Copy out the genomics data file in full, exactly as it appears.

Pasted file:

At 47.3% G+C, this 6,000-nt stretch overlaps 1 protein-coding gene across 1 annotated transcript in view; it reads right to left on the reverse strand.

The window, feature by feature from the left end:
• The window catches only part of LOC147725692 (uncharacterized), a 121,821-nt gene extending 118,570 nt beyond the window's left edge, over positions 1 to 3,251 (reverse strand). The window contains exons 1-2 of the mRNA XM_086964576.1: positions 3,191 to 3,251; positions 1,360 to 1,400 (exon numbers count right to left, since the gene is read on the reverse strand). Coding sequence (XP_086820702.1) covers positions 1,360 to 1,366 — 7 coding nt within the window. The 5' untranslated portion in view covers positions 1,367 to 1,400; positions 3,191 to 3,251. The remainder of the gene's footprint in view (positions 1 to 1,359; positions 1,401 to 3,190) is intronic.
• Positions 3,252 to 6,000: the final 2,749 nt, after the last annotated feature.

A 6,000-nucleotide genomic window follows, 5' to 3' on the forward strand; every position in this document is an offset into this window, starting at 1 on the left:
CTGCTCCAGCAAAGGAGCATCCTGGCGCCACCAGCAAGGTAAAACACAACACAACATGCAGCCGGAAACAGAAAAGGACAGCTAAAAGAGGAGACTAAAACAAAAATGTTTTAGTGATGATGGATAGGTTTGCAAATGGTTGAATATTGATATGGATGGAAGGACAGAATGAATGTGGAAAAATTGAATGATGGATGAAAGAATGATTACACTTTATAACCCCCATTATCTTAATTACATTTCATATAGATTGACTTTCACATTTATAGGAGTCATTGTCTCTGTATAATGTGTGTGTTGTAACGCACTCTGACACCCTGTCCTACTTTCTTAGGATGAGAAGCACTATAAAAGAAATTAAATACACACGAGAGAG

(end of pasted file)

At 47.3% G+C, this 6,000-nt stretch overlaps 1 protein-coding gene across 1 annotated transcript in view; it reads right to left on the reverse strand.

The window, feature by feature from the left end:
• The window catches only part of LOC147725692 (uncharacterized), a 121,821-nt gene extending 118,570 nt beyond the window's left edge, over positions 1 to 3,251 (reverse strand). The window contains exons 1-2 of the mRNA XM_086964576.1: positions 3,191 to 3,251; positions 1,360 to 1,400 (exon numbers count right to left, since the gene is read on the reverse strand). Coding sequence (XP_086820702.1) covers positions 1,360 to 1,366 — 7 coding nt within the window. The 5' untranslated portion in view covers positions 1,367 to 1,400; positions 3,191 to 3,251. The remainder of the gene's footprint in view (positions 1 to 1,359; positions 1,401 to 3,190) is intronic.
• Positions 3,252 to 6,000: the final 2,749 nt, after the last annotated feature.

A 6,000-nucleotide genomic window follows, 5' to 3' on the forward strand; every position in this document is an offset into this window, starting at 1 on the left:
CTGCTCCAGCAAAGGAGCATCCTGGCGCCACCAGCAAGGTAAAACACAACACAACATGCAGCCGGAAACAGAAAAGGACAGCTAAAAGAGGAGACTAAAACAAAAATGTTTTAGTGATGATGGATAGGTTTGCAAATGGTTGAATATTGATATGGATGGAAGGACAGAATGAATGTGGAAAAATTGAATGATGGATGAAAGAATGATTACACTTTATAACCCCCATTATCTTAATTACATTTCATATAGATTGACTTTCACATTTATAGGAGTCATTGTCTCTGTATAATGTGTGTGTTGTAACGCACTCTGACACCCTGTCCTACTTTCTTAGGATGAGAAGCACTATAAAAGAAATTAAATACACACGAGAGAG